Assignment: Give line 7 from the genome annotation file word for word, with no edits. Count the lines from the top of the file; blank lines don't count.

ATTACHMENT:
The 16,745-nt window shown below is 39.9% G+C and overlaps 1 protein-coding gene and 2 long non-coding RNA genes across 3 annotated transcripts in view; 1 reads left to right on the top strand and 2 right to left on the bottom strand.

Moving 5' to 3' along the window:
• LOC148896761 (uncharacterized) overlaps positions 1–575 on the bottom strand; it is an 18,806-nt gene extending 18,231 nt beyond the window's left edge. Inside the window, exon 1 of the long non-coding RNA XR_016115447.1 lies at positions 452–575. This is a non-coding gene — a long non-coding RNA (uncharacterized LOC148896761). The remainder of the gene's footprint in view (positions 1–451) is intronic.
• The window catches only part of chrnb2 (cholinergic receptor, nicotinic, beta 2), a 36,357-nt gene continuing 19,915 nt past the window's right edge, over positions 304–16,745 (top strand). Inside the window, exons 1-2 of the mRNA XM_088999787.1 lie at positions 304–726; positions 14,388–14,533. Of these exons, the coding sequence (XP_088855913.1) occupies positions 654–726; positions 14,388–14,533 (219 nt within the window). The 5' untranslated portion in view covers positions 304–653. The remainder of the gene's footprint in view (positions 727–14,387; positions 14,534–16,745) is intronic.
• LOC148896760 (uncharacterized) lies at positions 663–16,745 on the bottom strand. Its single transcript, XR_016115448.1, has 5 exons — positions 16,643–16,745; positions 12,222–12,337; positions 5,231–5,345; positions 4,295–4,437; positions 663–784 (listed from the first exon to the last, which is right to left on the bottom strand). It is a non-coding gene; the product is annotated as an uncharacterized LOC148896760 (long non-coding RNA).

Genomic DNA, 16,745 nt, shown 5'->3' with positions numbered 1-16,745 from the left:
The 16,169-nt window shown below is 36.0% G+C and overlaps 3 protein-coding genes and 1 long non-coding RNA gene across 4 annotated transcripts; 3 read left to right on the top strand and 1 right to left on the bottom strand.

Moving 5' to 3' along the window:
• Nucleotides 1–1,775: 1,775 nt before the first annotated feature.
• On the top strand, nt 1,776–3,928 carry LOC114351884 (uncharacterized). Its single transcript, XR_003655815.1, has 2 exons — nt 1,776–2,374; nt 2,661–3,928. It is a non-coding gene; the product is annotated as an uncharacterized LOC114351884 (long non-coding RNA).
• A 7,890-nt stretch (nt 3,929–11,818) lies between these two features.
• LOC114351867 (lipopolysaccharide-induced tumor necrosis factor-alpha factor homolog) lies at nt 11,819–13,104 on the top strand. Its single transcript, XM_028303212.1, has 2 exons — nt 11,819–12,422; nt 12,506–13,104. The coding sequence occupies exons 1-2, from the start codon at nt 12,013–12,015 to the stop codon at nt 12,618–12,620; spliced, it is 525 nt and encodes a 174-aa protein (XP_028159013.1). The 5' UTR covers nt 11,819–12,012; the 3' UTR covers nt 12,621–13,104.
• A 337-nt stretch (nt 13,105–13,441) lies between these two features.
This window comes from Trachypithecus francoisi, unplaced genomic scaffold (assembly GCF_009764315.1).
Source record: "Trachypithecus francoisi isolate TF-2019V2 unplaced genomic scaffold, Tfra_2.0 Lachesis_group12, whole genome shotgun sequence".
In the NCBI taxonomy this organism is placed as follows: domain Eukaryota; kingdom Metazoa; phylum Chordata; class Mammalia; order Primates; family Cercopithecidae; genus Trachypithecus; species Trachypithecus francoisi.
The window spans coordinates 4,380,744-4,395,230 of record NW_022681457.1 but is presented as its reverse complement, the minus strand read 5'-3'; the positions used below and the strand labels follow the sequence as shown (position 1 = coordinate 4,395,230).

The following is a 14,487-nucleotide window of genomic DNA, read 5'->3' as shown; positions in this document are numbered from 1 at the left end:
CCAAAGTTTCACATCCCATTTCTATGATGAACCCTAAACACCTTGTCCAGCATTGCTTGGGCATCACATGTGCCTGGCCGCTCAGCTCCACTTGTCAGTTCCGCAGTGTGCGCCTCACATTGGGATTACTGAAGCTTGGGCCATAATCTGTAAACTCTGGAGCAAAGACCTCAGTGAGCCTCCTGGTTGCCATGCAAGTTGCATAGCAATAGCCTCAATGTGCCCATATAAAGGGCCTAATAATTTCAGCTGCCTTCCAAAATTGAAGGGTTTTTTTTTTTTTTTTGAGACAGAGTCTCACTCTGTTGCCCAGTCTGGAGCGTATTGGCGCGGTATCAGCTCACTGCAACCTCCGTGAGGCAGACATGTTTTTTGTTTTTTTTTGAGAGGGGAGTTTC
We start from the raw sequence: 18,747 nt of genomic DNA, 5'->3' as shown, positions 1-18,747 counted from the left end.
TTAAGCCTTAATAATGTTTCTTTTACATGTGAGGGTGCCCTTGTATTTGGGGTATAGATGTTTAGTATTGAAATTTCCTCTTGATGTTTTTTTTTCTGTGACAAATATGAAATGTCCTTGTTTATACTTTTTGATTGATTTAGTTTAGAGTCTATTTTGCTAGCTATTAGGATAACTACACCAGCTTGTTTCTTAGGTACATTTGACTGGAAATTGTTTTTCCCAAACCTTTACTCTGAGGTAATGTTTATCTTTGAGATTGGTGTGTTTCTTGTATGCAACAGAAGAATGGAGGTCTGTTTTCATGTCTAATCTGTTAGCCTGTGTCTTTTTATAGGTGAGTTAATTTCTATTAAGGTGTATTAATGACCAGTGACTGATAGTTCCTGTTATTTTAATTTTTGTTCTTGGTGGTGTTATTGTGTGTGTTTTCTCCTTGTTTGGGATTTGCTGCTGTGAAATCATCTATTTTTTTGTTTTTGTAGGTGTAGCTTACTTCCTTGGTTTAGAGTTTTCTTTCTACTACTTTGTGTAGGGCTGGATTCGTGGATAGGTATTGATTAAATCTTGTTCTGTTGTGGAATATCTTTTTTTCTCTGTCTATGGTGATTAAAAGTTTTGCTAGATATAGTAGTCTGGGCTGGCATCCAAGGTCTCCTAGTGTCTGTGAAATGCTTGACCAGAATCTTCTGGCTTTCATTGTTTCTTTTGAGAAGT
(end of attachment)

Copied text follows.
The 16,169-nt window shown below is 36.0% G+C and overlaps 3 protein-coding genes and 1 long non-coding RNA gene across 4 annotated transcripts; 3 read left to right on the top strand and 1 right to left on the bottom strand.